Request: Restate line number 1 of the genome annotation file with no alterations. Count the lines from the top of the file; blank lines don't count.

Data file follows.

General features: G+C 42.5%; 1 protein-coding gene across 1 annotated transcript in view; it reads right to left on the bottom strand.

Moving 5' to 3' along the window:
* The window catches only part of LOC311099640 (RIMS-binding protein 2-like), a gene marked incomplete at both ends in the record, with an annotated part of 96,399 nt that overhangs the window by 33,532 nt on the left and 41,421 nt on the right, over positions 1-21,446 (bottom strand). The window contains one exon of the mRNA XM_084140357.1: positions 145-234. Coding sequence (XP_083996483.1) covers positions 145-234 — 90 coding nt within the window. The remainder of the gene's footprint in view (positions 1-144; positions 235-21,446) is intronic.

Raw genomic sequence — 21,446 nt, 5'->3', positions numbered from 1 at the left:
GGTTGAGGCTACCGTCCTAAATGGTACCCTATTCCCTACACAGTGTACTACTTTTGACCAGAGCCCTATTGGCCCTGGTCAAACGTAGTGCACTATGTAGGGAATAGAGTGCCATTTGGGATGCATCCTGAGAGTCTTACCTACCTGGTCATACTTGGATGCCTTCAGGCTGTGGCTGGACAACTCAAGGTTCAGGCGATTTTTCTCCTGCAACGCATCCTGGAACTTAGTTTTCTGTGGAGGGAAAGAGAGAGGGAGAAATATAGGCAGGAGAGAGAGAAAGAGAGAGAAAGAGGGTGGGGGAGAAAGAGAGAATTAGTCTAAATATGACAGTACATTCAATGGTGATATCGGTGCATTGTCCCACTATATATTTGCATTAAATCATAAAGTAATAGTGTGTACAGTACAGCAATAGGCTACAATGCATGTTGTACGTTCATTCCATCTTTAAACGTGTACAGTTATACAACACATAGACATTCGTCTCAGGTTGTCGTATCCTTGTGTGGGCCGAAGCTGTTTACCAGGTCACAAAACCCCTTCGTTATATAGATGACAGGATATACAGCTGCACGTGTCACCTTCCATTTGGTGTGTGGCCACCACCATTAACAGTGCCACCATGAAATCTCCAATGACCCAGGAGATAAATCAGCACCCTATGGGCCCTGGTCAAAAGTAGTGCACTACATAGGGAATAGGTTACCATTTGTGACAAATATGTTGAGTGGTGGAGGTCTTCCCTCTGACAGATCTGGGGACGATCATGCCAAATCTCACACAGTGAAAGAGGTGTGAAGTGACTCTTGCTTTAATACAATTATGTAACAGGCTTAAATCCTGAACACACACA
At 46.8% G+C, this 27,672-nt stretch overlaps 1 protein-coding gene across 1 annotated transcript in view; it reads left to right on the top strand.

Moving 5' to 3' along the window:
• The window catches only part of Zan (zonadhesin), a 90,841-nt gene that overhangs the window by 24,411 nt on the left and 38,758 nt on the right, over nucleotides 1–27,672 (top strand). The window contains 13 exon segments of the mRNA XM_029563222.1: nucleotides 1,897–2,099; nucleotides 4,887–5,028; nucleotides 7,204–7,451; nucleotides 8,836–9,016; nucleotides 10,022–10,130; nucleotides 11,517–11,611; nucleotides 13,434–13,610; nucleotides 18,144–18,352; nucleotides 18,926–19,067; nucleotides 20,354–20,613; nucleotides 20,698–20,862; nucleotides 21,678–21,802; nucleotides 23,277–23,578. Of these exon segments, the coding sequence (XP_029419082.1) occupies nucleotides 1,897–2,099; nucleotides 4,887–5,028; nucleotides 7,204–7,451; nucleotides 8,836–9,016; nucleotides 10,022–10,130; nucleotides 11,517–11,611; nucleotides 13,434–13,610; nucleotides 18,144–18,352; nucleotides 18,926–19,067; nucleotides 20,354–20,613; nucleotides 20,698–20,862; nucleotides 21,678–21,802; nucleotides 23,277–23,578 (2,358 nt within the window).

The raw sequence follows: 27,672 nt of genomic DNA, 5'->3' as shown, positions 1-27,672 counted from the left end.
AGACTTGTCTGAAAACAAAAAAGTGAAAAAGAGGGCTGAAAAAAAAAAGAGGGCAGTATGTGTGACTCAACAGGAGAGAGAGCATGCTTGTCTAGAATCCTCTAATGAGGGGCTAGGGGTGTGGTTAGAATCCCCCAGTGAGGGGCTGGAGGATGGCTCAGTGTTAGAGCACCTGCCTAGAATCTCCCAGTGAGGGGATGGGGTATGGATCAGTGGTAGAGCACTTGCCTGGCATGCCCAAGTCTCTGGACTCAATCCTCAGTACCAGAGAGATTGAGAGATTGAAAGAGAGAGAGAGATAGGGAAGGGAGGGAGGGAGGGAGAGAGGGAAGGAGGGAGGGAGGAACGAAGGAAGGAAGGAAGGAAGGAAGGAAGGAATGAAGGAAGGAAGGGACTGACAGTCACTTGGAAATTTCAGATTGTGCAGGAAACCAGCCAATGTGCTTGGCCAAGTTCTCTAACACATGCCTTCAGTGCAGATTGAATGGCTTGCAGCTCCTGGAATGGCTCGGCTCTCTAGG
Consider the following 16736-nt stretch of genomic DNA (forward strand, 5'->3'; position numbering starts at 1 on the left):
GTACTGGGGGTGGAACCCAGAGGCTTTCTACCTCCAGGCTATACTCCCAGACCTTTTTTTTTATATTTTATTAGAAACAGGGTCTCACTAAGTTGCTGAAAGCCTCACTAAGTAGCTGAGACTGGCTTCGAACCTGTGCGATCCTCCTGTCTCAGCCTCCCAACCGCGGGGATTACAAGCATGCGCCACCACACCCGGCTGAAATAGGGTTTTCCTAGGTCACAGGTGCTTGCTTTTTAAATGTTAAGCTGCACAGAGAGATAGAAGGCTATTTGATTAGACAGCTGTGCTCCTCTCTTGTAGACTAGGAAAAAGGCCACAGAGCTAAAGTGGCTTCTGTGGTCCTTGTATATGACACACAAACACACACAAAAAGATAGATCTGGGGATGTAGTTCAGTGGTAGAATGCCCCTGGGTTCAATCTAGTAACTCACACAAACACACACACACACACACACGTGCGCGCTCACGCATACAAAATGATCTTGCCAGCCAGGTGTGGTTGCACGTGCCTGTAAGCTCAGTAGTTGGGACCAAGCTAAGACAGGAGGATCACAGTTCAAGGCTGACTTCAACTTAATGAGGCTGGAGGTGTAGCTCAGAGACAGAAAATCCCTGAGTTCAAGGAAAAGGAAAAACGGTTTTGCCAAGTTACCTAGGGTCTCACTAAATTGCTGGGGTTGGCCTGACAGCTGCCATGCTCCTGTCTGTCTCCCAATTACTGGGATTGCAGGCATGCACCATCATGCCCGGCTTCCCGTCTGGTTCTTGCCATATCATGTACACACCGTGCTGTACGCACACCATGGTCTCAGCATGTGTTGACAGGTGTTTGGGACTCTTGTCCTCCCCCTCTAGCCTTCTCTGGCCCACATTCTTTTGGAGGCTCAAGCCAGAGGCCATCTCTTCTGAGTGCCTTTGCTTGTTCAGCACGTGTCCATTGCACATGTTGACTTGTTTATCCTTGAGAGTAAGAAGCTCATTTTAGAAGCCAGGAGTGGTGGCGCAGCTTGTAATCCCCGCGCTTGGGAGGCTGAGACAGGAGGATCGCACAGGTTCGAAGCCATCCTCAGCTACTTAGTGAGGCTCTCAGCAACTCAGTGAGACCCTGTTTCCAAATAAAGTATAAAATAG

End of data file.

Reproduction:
General features: G+C 42.5%; 1 protein-coding gene across 1 annotated transcript in view; it reads right to left on the bottom strand.